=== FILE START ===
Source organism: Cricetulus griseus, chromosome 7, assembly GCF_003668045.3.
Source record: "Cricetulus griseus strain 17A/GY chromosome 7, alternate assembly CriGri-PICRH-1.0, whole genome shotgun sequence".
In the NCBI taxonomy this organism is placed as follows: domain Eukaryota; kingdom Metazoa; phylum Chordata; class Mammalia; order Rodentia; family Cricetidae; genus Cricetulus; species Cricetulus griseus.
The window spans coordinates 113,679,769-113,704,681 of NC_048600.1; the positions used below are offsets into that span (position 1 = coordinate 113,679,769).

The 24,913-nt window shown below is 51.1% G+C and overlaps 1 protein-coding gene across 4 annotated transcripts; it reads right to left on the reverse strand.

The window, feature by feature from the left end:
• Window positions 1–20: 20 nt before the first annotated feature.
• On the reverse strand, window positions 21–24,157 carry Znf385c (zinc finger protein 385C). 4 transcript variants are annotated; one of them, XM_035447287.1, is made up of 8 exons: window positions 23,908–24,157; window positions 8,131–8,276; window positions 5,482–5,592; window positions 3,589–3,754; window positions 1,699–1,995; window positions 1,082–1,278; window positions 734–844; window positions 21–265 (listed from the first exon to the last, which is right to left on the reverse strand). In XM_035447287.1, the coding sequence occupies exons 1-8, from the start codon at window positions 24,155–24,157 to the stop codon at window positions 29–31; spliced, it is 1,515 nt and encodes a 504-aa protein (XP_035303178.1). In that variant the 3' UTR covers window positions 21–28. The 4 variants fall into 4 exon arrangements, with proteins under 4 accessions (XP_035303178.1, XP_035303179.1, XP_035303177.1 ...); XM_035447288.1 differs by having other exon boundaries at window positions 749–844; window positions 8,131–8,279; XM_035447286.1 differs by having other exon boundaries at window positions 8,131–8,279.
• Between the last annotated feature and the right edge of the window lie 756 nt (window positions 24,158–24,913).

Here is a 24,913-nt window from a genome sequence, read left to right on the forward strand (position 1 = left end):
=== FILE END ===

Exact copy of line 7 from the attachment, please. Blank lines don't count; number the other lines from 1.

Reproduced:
• Window positions 1–20: 20 nt before the first annotated feature.